Medscape’s Physician Compensation Report is widely known as the go-to source for salary information and other factors affecting US doctors’ income. But tucked among the statistics about which specialties feel fairly compensated, you’ll find numbers that also tell a story about work hours and burnout.
To be sure, Medscape also has a Physician Burnout & Depression Report. While insightful, that survey only tells part of the story. The Burnout Report doesn’t summarize hours spent on paperwork or other variables that help connect burnout to problems and solutions from digital health.
Taken together, the compensation and burnout reports raise some interesting questions about EHRs, physician burnout and how mobile health might help.
What contributes to physicians’ burnout?
Medscape’s Burnout Report tells us what we already know about EHRS, but it bears repeating.
Respondents who reported burnout were allowed to select more than one contributing factor. Over half (56 percent) said that an excess of bureaucratic tasks like charting and paperwork is what’s dragging them down.
Notice that the second most popular choice is long hours, while lack of respect comes in third. A close fourth – tied at 24 percent with “insufficient compensation” – is frustrations with EHRs.
This number is incredible, but will surprise few. Nearly a quarter of respondents who experience burnout say “increasing computerization of practice” is a contributing factor. While EHRs were designed to make health care more efficient, doctors’ frustrations around the switch to digital have become a trope.
Hours per week spent on paperwork and administration
The reason doctors are frustrated with charting and admin work is simple.
In 2014, just 35 percent of employed and 26 percent of self-employed physicians spent 10 hours or more on paperwork each week. In 2017, that number was 57 percent. In 2018, nearly three fourths (70 percent) of physicians spend more than 10 hours per week on paperwork and administrative tasks.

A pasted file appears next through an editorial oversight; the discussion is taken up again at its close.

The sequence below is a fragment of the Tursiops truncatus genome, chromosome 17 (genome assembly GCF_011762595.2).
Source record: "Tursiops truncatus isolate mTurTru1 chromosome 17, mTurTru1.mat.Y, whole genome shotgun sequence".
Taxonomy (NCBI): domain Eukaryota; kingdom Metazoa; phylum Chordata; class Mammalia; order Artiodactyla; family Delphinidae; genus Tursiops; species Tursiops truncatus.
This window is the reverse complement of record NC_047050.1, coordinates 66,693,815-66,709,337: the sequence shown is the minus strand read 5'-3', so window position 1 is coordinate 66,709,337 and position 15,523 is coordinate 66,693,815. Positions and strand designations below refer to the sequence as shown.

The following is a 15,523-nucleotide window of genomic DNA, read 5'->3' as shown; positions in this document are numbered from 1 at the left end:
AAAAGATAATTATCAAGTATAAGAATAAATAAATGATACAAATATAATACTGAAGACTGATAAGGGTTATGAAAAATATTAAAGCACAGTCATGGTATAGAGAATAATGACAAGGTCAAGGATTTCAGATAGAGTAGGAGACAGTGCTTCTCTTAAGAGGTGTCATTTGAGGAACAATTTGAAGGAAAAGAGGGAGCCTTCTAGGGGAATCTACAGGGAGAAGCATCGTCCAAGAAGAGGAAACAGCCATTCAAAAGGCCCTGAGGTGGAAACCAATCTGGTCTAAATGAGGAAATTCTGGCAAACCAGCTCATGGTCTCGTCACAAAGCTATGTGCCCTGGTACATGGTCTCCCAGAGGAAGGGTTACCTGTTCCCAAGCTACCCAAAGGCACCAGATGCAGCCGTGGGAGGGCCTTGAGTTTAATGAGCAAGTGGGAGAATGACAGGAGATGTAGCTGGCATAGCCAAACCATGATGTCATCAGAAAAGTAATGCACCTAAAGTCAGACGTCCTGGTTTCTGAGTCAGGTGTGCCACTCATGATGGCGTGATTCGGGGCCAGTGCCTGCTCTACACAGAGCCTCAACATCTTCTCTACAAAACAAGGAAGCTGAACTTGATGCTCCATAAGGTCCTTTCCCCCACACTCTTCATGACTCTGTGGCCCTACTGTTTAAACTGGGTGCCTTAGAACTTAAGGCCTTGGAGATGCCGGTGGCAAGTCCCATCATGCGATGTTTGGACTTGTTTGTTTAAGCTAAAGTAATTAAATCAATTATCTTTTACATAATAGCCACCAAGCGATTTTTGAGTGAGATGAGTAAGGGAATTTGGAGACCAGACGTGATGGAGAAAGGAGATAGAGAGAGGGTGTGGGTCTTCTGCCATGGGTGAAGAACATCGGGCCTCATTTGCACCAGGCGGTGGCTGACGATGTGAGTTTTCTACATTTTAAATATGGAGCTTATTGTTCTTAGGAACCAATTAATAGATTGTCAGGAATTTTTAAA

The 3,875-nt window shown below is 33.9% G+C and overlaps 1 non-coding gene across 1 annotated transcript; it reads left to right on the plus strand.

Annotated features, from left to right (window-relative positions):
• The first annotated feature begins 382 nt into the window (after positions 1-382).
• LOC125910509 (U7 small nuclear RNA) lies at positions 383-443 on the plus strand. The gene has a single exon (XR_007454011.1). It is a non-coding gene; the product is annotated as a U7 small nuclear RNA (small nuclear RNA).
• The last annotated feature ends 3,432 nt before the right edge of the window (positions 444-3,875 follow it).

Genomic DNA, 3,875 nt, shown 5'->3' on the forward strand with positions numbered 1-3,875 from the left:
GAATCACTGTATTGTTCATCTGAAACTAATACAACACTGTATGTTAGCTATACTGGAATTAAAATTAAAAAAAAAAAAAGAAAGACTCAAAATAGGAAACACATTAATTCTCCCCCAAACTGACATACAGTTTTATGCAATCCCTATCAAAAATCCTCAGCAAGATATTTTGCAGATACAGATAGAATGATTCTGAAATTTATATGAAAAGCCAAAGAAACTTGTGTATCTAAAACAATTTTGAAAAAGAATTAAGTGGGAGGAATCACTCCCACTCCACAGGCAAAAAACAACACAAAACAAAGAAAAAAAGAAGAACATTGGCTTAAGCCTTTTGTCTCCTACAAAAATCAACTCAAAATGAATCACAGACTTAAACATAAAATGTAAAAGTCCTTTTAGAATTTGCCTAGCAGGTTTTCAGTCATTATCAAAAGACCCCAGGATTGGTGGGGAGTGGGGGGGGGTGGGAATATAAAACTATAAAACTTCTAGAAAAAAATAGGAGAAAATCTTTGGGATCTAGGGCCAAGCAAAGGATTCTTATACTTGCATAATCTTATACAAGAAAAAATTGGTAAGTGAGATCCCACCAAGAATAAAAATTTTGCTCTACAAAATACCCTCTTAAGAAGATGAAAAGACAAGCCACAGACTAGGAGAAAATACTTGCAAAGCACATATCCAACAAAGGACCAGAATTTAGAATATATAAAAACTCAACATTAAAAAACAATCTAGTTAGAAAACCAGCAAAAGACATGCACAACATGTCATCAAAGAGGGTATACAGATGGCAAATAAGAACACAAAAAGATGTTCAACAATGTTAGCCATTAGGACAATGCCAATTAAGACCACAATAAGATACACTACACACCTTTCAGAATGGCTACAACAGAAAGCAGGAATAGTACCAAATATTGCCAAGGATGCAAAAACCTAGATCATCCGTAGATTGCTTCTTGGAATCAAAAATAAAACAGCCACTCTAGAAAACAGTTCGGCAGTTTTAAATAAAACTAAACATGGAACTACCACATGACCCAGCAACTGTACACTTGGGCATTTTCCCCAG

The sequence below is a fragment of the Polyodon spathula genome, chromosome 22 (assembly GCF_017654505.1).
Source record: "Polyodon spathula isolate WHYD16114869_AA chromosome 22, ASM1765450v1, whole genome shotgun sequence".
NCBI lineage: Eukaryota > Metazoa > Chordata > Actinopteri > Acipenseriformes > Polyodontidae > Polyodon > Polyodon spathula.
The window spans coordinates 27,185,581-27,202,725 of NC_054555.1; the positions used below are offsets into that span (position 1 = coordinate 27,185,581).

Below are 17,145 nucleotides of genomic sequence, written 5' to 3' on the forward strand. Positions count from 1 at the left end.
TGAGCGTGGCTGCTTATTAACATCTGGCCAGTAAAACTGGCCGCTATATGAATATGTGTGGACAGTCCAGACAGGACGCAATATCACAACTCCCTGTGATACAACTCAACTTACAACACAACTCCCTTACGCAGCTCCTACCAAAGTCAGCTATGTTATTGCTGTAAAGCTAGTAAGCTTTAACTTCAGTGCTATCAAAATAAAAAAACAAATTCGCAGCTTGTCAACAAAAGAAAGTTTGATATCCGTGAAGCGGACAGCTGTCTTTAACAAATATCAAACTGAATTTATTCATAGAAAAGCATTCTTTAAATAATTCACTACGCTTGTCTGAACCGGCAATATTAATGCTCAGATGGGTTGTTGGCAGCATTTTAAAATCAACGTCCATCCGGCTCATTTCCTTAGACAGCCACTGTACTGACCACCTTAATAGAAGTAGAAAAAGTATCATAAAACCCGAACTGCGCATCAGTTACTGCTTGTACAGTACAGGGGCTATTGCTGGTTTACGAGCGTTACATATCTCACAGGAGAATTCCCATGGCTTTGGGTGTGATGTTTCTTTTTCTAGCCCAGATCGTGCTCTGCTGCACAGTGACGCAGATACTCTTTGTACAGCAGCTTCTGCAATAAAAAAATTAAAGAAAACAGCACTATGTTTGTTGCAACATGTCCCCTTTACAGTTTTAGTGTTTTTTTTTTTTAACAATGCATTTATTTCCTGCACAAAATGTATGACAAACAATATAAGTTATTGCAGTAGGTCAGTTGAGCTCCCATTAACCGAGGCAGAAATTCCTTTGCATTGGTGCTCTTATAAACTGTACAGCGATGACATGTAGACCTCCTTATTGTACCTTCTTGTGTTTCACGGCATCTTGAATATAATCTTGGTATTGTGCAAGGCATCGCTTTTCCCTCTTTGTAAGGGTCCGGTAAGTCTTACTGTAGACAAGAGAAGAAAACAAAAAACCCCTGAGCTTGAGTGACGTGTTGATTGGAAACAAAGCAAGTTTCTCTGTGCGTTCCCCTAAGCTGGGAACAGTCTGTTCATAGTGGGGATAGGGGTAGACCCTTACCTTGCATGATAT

As physicians spend more hours on paper and administrative tasks, EHR adoption has risen. While correlation isn’t causation, it’s clear that EHR adoption isn’t reducing time spent on paperwork and charts. EHRS haven’t helped most doctors get back time for the parts of medicine they care about – but they should.
“While EHRs were designed to make health care more efficient, doctors’ frustrations around the switch to digital have become a trope.”
What is the most rewarding part of your job?
What do doctors care about? For the third year in a row, physicians have cited “gratitude/relationship with patients” as the most rewarding factor of their profession.
Now flip to the next slide and notice that when physicians are asked about the most challenging part of their job, “having to work with an EHR system” comes in fourth.
You’re beginning to get the picture.
What if mHealth could help?
What if EHRs and the “computerization of practice” weren’t among the top challenges reported by physicians? What if doctors felt that digital health was making their job easier, not worse? What if Medscape’s 2020 survey finally reported that physicians were spending fewer hours on paperwork and administration?
This is the vision behind Mobius MD and other companies working to make mobile a part of medicine. Mobius Clinic is the revolutionary, office-proven app that eliminates up to 90 percent of the EHR work on every patient visit.
By making smartphones a clinical tool, physicians can get back hours of lost time every week. Doctors use Mobius to automate their workflow with modern charting tools, so they can spend time with patients instead of their computer.
At the end of their Burnout & Depression Report, Medscape offers “Some advice from your peers.”
To this great list of tips to avoid burnout, doctors using Mobius would add one idea: Build an efficient practice by using your smartphone as a clinical tool.